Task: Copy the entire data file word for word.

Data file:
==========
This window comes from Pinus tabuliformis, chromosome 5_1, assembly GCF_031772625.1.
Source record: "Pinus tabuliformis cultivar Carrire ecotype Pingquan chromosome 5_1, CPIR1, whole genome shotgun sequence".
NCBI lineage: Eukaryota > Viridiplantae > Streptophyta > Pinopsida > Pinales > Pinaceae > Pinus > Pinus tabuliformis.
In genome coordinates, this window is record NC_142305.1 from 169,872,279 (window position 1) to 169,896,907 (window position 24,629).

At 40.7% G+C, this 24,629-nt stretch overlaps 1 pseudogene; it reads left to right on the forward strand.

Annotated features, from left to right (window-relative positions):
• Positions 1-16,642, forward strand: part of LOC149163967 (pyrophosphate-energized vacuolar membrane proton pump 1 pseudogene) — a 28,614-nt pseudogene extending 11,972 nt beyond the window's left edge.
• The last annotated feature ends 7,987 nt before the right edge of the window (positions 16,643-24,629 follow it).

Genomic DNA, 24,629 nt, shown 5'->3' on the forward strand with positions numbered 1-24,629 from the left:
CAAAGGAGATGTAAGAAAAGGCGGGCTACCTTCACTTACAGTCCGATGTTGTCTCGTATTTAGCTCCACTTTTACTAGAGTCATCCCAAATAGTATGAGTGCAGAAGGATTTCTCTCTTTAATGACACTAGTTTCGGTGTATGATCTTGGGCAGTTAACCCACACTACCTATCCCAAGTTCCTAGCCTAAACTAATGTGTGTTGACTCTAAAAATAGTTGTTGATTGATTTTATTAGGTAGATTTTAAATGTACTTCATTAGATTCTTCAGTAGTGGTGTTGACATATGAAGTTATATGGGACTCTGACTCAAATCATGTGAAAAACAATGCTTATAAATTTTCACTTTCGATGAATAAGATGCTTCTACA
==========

This window comes from Pinus tabuliformis, chromosome 5_1, assembly GCF_031772625.1.
Source record: "Pinus tabuliformis cultivar Carrire ecotype Pingquan chromosome 5_1, CPIR1, whole genome shotgun sequence".
NCBI lineage: Eukaryota > Viridiplantae > Streptophyta > Pinopsida > Pinales > Pinaceae > Pinus > Pinus tabuliformis.
In genome coordinates, this window is record NC_142305.1 from 169,872,279 (window position 1) to 169,896,907 (window position 24,629).

At 40.7% G+C, this 24,629-nt stretch overlaps 1 pseudogene; it reads left to right on the forward strand.

Annotated features, from left to right (window-relative positions):
• Positions 1-16,642, forward strand: part of LOC149163967 (pyrophosphate-energized vacuolar membrane proton pump 1 pseudogene) — a 28,614-nt pseudogene extending 11,972 nt beyond the window's left edge.
• The last annotated feature ends 7,987 nt before the right edge of the window (positions 16,643-24,629 follow it).

Genomic DNA, 24,629 nt, shown 5'->3' on the forward strand with positions numbered 1-24,629 from the left:
CAAAGGAGATGTAAGAAAAGGCGGGCTACCTTCACTTACAGTCCGATGTTGTCTCGTATTTAGCTCCACTTTTACTAGAGTCATCCCAAATAGTATGAGTGCAGAAGGATTTCTCTCTTTAATGACACTAGTTTCGGTGTATGATCTTGGGCAGTTAACCCACACTACCTATCCCAAGTTCCTAGCCTAAACTAATGTGTGTTGACTCTAAAAATAGTTGTTGATTGATTTTATTAGGTAGATTTTAAATGTACTTCATTAGATTCTTCAGTAGTGGTGTTGACATATGAAGTTATATGGGACTCTGACTCAAATCATGTGAAAAACAATGCTTATAAATTTTCACTTTCGATGAATAAGATGCTTCTACA